|Image from BarbaraLehmanBooks.com|
The illustrations in this small, square book are bright and bold. Outlined in thick black lines, Lehman’s illustrations are detailed, yet stylistically simple. The children in the book are diverse with a variety of skin colors and hair types/styles. Lehman does not denote a specific year for each illustration, but she includes clues to the approximate time period, such as modes of transportation, clothing, and technology, such as telephone lines, traffic lights, and cable antennas. Spoiler Alert: The conclusion is a bit fantastical. Somehow all the children who have ever followed the clues in the secret box are at the final destination and they are still young, even the boy who originally hid the box so many years ago. Although this time-bending ending doesn’t fit with the realistic depiction of the city, it does emphasis the timelessness of the secret box. Make sure to look at the endpapers for a sneak preview of the contents in the secret box.
Check out the suggestions for using this book with K-8 on the Classroom Bookshelf blog. I especially like the idea of having kids illustrate the items they would hide in a secret box and the discussion questions about the open ending of the book.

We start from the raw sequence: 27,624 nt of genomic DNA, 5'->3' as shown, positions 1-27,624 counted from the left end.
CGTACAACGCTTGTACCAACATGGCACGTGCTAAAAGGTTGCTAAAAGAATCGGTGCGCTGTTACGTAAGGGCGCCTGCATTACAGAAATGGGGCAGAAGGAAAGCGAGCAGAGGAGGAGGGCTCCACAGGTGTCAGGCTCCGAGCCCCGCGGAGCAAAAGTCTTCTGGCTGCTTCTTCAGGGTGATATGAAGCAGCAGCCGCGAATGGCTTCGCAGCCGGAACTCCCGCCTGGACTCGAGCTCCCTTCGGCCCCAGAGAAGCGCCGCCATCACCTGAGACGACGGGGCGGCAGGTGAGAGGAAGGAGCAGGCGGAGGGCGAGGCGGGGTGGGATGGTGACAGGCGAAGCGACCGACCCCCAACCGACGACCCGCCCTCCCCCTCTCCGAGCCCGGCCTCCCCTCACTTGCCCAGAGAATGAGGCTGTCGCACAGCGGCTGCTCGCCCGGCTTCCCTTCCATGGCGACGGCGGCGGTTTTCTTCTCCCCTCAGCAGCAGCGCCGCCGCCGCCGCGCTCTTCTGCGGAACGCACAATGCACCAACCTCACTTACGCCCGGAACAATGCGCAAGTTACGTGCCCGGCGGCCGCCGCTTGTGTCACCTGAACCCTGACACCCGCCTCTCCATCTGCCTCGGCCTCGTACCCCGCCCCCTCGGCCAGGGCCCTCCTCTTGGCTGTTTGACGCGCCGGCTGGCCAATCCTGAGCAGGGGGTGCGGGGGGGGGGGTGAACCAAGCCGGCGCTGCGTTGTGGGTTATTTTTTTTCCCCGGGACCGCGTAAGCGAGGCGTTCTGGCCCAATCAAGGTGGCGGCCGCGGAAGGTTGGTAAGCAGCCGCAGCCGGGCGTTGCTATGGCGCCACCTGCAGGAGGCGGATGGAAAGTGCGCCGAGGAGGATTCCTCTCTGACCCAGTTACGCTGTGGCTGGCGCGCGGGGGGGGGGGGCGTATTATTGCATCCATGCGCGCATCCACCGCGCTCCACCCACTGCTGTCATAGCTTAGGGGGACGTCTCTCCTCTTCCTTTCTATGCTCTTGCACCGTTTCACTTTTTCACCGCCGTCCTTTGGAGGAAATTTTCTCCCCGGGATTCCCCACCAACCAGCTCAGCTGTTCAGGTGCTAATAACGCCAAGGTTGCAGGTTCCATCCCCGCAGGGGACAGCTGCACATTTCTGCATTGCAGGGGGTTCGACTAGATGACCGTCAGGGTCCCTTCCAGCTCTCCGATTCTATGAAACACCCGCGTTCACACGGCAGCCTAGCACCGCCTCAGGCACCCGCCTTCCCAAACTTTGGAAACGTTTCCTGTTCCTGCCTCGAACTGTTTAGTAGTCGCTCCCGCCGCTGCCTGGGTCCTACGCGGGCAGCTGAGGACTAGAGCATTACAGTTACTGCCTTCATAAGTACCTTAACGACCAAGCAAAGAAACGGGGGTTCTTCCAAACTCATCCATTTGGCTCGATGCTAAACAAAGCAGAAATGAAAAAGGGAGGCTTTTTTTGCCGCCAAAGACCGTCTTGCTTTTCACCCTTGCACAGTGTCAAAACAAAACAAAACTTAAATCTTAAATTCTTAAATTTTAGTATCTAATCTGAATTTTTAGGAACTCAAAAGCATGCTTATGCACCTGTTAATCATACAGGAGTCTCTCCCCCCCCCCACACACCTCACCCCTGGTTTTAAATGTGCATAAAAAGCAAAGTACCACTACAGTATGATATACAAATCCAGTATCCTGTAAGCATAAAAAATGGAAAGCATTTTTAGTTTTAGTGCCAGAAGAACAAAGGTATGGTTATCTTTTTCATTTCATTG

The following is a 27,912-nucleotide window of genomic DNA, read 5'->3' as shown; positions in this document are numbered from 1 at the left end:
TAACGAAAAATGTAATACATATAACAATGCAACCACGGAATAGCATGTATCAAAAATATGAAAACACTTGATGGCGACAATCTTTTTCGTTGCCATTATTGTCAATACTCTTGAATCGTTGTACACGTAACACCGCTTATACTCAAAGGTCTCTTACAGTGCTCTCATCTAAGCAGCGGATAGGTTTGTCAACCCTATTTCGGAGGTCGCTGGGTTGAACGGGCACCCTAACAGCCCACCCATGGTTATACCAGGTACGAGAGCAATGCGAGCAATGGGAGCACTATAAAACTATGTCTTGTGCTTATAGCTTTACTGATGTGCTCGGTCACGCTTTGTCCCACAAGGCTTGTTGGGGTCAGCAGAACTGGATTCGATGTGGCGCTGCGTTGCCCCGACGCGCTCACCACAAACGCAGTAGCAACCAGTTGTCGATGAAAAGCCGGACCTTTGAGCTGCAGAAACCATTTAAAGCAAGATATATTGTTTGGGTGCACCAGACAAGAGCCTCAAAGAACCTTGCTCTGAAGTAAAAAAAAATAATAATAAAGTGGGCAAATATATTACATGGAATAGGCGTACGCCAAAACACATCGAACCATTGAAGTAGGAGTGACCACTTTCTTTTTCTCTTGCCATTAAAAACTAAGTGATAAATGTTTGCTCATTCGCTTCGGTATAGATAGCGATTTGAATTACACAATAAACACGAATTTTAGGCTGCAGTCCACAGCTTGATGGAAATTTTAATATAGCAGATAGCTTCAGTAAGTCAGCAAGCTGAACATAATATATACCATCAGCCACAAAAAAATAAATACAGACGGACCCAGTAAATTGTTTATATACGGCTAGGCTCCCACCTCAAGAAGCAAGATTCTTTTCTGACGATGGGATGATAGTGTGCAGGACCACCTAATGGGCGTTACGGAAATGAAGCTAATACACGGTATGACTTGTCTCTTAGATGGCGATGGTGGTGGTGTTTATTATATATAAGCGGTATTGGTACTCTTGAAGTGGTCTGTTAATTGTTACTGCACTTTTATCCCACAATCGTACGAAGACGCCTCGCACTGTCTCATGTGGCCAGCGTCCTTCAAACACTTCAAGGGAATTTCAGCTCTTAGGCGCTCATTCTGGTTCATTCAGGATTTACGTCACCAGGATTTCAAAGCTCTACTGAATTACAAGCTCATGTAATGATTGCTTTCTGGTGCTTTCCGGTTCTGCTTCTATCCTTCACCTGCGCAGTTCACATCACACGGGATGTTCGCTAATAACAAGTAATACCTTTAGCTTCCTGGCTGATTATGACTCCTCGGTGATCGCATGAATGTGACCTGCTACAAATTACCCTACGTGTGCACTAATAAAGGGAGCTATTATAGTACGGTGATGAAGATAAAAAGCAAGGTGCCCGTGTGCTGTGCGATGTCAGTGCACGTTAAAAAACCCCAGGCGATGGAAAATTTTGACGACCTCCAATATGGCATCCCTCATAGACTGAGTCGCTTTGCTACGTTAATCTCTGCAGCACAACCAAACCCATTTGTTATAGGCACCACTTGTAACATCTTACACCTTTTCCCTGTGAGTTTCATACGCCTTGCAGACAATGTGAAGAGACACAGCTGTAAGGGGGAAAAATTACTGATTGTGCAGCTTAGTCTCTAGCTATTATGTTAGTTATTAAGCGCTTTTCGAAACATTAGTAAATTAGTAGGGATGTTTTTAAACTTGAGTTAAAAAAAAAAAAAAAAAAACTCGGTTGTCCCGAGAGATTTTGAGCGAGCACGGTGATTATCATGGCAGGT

For preschool kids, pair this book with other titles that focus on maps and finding treasure, such as The Once Upon a Time Map Book and Roxaboxen.
Tie this in with middle grade books for older kids that have maps on the endpapers, use your favorite novel with a map or use a classic, such as The Phantom Tollbooth or The Wonderful Wizard ofOz.
Have a wordless book themed storytime. Try pairing it with one of Lehman’s other wordless books, Sector 7 (or one of David Wiesner’s other books), The Adventures of Polo, Shadow (or one of Suzy Lee’s other titles) or Where’s Walrus?
Check at your local library to see if you can find old maps of your city. Have kids compare the maps from different time periods. What landmarks are still standing? Can you find pictures of the landmark in different time periods and compare them?
For a glimpse of the illustrations inside this book, check out the Seven Impossible Things Before Breakfast blog.